Sharpen for Printing
Your images often need sharpening before you print them, especially if you’ve shot them in RAW. There’s no one-size-fits-all solution for sharpening. Different photos need different amounts depending on how much detail and contrast they have, and how large you intend to print them. Larger prints tend to need more sharpening than smaller ones.
It’s something you’ll need to experiment with. A good starting point is to choose higher Amount and lower Radius settings for images with lots of detail, and lower Amount and higher Radius settings where there’s less detail.
Make sure you zoom in to 100 percent when you sharpen. Images that are zoomed out will need a lot more sharpening before you begin to see the effects.
Some online print services will apply corrections like sharpening by default. Make sure you turn this option off if you’re going to be editing your photos yourself. You don’t want two sets of edits applied to your images.
If you’re planning to print photos from your phone it’s unlikely that you’ll need to sharpen them. Phones shoot in JPEG and are automatically sharpened. Only if you shoot in RAW will you need to process your phone photos.
Matte vs. Gloss: What to Print On
The best professional photo-printing services all offer different types of product onto which you can print. Most of the time you’ll be printing to paper, and you’ll have a choice between gloss or matte. To a certain extent your decision will be a matter of taste, although there are pros and cons to both.
- Reflect light, so produce brighter colors and greater contrast
- Have higher dynamic range to produce more vivid images
- Can handle greater detail in photos
- Attract fingerprints
- Have heavy reflections which can make them hard to see in certain light
Gloss prints are great for bright color photos like landscapes. They’re ideal for smaller prints, and those that you aren’t going to frame behind glass.
- Produce more muted colors with a less punchy look
- Have lower dynamic range, resulting in lower contrast images
- Are non-reflective, so can be hung on walls near windows
- Are regarded by some as offering a more professional look
Matte prints are ideal for black and white, or more understated images. They can be mounted behind glass, and you won’t have to worry so much about reflections.
Some online photo printing services offer semi-gloss or satin paper. This sits between the two main options. It has some of the punch and detail of gloss without the excess reflectiveness.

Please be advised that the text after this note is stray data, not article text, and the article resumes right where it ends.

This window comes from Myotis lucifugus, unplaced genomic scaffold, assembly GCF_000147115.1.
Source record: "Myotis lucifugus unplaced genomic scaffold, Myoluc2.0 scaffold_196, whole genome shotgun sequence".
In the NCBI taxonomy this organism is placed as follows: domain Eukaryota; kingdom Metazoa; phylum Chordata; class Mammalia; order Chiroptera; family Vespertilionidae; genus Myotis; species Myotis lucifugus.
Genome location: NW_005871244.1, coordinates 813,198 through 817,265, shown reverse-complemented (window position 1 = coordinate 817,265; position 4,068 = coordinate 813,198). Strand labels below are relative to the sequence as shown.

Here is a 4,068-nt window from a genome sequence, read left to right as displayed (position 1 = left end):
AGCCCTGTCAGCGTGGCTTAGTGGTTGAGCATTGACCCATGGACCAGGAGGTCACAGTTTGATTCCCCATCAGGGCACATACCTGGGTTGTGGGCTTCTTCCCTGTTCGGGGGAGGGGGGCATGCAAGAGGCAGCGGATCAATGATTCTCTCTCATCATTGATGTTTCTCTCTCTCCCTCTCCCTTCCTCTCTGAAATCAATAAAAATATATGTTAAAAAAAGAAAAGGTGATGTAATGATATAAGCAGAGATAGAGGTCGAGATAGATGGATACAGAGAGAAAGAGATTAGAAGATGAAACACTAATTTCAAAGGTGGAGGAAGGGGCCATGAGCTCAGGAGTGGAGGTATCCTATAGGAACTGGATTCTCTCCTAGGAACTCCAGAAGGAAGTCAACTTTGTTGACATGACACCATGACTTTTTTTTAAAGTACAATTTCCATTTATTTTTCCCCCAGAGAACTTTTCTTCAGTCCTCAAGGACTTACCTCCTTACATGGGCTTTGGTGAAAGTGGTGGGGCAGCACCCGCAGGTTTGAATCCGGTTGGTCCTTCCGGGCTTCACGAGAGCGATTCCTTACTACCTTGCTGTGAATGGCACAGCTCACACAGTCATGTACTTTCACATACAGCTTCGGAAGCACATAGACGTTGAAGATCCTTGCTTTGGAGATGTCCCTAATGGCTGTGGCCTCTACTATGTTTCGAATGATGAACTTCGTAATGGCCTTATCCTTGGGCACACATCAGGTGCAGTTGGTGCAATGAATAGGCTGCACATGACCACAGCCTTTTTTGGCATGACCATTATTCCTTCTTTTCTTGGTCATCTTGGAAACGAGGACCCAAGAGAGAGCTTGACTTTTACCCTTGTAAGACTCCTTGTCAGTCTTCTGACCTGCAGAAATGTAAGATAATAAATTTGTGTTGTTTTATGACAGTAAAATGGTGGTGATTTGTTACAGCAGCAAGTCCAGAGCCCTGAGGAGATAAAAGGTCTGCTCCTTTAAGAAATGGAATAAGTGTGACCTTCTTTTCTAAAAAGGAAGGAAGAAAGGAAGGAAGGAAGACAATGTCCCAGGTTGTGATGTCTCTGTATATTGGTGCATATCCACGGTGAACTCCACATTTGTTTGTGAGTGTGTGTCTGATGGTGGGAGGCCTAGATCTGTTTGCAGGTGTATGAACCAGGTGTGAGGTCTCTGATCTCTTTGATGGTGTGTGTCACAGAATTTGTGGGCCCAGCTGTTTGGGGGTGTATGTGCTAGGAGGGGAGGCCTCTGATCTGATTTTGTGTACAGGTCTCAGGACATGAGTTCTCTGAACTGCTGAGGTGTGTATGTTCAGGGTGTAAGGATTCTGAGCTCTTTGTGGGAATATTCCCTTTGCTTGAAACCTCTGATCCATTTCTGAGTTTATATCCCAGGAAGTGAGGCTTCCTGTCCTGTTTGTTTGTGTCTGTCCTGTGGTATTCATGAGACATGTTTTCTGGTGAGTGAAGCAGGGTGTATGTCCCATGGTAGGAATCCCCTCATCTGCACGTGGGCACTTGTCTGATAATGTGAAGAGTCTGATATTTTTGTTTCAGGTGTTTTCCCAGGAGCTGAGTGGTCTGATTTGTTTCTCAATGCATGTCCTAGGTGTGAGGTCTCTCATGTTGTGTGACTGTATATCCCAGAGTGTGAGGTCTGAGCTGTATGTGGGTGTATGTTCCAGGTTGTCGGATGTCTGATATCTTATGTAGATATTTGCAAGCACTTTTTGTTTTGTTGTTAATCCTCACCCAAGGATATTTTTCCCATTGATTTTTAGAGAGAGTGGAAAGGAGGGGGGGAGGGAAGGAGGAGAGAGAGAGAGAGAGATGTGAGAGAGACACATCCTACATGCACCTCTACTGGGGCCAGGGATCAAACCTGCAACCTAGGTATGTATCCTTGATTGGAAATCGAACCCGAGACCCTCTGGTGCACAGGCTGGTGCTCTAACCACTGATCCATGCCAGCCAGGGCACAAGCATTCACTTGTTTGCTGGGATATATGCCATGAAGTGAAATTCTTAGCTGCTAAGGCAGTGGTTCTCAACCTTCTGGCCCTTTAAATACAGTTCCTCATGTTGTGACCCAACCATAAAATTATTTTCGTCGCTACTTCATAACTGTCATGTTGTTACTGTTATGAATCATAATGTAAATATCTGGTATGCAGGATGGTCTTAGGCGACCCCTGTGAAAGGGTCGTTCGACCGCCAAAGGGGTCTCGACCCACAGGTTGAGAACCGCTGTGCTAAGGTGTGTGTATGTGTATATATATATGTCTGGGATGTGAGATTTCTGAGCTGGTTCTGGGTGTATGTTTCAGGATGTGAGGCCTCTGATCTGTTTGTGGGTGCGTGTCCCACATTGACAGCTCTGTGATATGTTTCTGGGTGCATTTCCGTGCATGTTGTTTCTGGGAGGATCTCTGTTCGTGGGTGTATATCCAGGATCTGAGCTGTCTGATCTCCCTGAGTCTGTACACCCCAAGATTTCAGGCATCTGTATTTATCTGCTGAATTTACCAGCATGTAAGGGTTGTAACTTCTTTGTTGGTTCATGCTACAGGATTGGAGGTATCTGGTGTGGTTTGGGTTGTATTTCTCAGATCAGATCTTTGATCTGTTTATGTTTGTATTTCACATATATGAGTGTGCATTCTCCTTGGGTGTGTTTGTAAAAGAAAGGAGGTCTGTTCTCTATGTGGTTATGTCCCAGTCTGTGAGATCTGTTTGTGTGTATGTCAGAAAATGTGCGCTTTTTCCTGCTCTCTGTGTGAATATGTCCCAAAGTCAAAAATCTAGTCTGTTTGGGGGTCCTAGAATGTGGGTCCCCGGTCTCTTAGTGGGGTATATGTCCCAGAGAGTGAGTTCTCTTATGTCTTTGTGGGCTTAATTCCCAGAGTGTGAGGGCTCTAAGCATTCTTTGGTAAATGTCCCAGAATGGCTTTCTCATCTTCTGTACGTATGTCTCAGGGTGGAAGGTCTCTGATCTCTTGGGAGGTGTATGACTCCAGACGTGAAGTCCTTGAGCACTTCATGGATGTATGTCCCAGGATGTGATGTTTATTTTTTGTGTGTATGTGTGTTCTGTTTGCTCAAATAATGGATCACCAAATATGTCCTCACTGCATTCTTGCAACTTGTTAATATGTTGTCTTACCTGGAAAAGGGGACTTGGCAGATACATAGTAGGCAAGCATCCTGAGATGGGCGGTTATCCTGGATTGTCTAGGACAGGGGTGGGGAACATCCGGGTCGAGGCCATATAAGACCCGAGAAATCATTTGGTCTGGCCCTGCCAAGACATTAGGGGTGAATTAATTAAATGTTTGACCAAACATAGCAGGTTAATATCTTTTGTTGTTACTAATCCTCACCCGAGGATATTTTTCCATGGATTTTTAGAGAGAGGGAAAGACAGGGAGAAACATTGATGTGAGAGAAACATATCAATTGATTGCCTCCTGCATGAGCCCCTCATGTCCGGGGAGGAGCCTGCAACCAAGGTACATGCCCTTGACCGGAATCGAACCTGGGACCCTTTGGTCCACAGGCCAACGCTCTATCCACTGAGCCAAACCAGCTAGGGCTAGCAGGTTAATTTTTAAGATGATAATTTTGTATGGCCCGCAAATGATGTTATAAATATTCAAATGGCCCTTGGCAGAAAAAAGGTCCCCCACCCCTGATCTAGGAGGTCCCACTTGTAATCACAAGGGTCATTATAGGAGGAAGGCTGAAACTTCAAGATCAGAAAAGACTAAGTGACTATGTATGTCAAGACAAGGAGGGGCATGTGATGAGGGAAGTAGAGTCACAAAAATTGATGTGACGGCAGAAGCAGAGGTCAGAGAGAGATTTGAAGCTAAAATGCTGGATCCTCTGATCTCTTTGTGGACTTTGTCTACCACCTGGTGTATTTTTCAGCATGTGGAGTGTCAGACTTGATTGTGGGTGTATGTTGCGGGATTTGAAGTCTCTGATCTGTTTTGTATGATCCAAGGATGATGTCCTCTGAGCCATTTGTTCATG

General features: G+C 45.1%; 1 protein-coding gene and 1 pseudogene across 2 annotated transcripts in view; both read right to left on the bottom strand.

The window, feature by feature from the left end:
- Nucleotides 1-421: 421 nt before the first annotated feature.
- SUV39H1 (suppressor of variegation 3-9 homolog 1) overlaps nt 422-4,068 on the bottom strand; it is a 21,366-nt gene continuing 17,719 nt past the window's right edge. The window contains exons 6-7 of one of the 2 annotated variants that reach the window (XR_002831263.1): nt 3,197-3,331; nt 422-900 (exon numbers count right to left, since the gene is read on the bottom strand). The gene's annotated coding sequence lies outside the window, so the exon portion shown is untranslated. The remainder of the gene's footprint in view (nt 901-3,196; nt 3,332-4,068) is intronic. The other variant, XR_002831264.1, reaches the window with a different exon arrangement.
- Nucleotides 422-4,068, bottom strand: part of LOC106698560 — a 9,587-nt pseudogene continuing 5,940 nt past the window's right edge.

Print Photos From Your Phone
It’s becoming more convenient than ever to print photos from your iPhone or Android phone without needing to move them over to your desktop to finish them off. If you’re a Lightroom user you can edit them to a professional level in Lightroom CC. Or you can print your straight out of the camera shots just as easily.
All modern home photo printers now use Wi-Fi. Some use Apple’s AirPrint technology, designed specifically for wireless photo printing. And many have their own apps that simplify the whole process. In some cases you can even print when you aren’t at home.
All major online printing services will take uploads direct from your phone. Most, too, have dedicated apps to make it even easier.
Print Photos at Home or Online?
Finally, when you’re looking for where to print digital photos, you may want to decide whether to print online or at home.
The cheapest place to print photos is almost certainly online. Most companies will give you 40 or 50 free prints just for signing up. They also have low prices for standard-sized prints that you can’t match elsewhere. Somewhere like Walmart, for instance, will print your 6×4 images for nine cents apiece. A pack of photo printing paper will cost that much, while printer ink is notoriously pricey.
Of course, most photo printers also print other documents, too, as well as functioning as scanners. If you use these things, it may still be worth your time in printing from home. If you’re only printing photos, it might not.
And price isn’t everything. There’s some pleasure to be had in controlling the entire creative process—shooting, editing, and printing—rather than just uploading a set of pictures and waiting a few days to get them back. Printing from home certainly enables you experiment more with your photography.
Get the Best Prints Every Time
You don’t need to be a professional to get professional photo printing standards. Just a few tweaks before you get started will ensure you get perfect prints every time.
Printing your photos is the best way to recapture your photographic mojo. It makes you feel better about your abilities, and is more inspiring than simply placing them on Instagram, where they fight for attention with the other hundred million images uploaded every single day.